Before you set the appointment
When a human visits a hair salon or a spa, we generally know what to expect. The vibe is pleasant. The sounds and smells are, if not always pleasant, at least familiar. We can communicate our wants and needs. It feels pretty good to relax and be pampered for a while.
But put yourself in your dog or cat’s place as your pet faces a grooming visit. While your pet will experience much the same treatment as a human in a salon–wash, clip, blowout, manicure–he or she has no way of knowing what to expect. There may be dogs barking, which can overstimulate your dog or totally freak out your cat. Strange things buzz loudly. Water splashes. Nothing looks familiar. The first visit to a groomer can be scary for your pet. Imagine them thinking “How is this okay? Who are these strange people? What are they going to do to me? Are you really going to leave me here?”
Pet Groomers have seen it all, and there are a lot of stories they could share. There’s plenty of advice they’d like to give pet owners, but we’ve boiled it down to 9 helpful tips for making your grooming visit a pleasant success.
9 Tips for a Great Grooming Experience
- Don’t just make an appointment with the first salon that comes up on a Google search. Visit first. Visit multiple salons if you have to. Again, look at potential groomers through your pet’s eyes. You want to find a place with a soothing atmosphere and stylists who are calming, professional, and efficient in their work. Can you see the groomers at work? Is the salon clean? Or is it crowded and chaotic?
- Unless you are confident that your cat is okay in the presence of dogs, find a cats-only grooming salon. People have landed in the hospital with septicemia (blood poisoning) after being scratched by a frightened cat at a veterinary office or groomer.
- Even if your cat or dog has a short, no-fuss coat, visiting a groomer should still be a priority. Grooming is not just for appearances; it is for health maintenance. Groomers not only bathe and trim your pet’s coat, but they also check for skin problems or lumps, and they look for fleas and ticks. They clean ears and eyes and clip nails–something many pet owners neglect to do.
- Be realistic about the cut you want for your dog. You may think you want to get a show trim on your cocker spaniel after watching Westminster, but are you really up for all the work it takes to maintain the look?
- Don’t feed your dog a meal before a visit to the groomer. The possible stress can cause vomiting and diarrhea in a dog with a full tummy.
- Try to exercise your dog before taking him to the groomer. A tired dog will likely be calmer and stand still for his groom.
- Between grooms, brush your pet regularly to keep her coat shiny and healthy looking and to prevent matting. Pay special attention to the groin, chest, underarm, and behind the ears. We cannot overstress how bad matting is for dogs and cats. Matts can pull hair painfully and can cause infection. In extreme cases, matting can cut off blood supply, strangling a limb and requiring amputation. When you bring a matted animal in for a groom, groomers frequently add a significant charge since working with matts adds so much time to a groom. If it requires shaving, the hair is hard to cut and very hard on grooming clippers, not to mention the trauma your pet will go through. Matting is BAD! BAD! BAD!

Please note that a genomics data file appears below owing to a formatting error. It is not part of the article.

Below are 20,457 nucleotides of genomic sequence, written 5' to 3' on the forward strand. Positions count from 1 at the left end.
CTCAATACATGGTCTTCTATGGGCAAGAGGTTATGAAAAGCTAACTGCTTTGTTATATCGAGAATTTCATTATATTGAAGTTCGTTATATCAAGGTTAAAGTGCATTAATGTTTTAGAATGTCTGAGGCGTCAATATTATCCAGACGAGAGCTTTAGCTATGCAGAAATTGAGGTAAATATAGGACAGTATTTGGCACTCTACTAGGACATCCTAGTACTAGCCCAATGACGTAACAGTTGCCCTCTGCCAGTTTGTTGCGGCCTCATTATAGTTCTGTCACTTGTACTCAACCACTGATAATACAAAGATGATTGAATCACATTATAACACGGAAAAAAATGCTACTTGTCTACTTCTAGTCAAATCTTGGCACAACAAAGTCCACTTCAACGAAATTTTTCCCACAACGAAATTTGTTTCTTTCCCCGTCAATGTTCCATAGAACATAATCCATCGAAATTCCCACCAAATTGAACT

- Before your first appointment, visit the spa with your pet. Let him sniff around, meet the staff, and acclimate to the unfamiliar environment. Your first official grooming visit should ideally be short–maybe a bath and a little trim. A full groom takes a long time and is a lot for a puppy or an adult dog to tolerate on the first visit.
- Prepare your pet at home. In the days and weeks leading up to the first grooming visit:
- Practice touching your dog in places that a groomer will. Gently hold her tail, run your hands down her legs, grasp the hair beneath her chin for a few seconds. Get her used to having her feet touched and her toes handled.
- Your pet will be up on a metal table at the groomers. Simulate this by lifting your pet onto a countertop, table, or washing machine.
- Introduce your dog to tools similar to those the groomer will use. Set a blow dryer or electric clippers on the floor and let him sniff. Without getting too close or touching your pet, let them run for a few seconds. Once your pet is comfortable with the sound, bring it a little closer. To get them used to the buzzing vibration, you could touch an electric toothbrush to his coat.
The Best Chance for Grooming Success
By following this advice, you will give your pet a good shot at a successful grooming experience and the chance to start a happy, long-lasting relationship with her groomer. Hopefully, a trip to the groomer will become as relaxing and pleasant for her as a trip to the spa is for her human.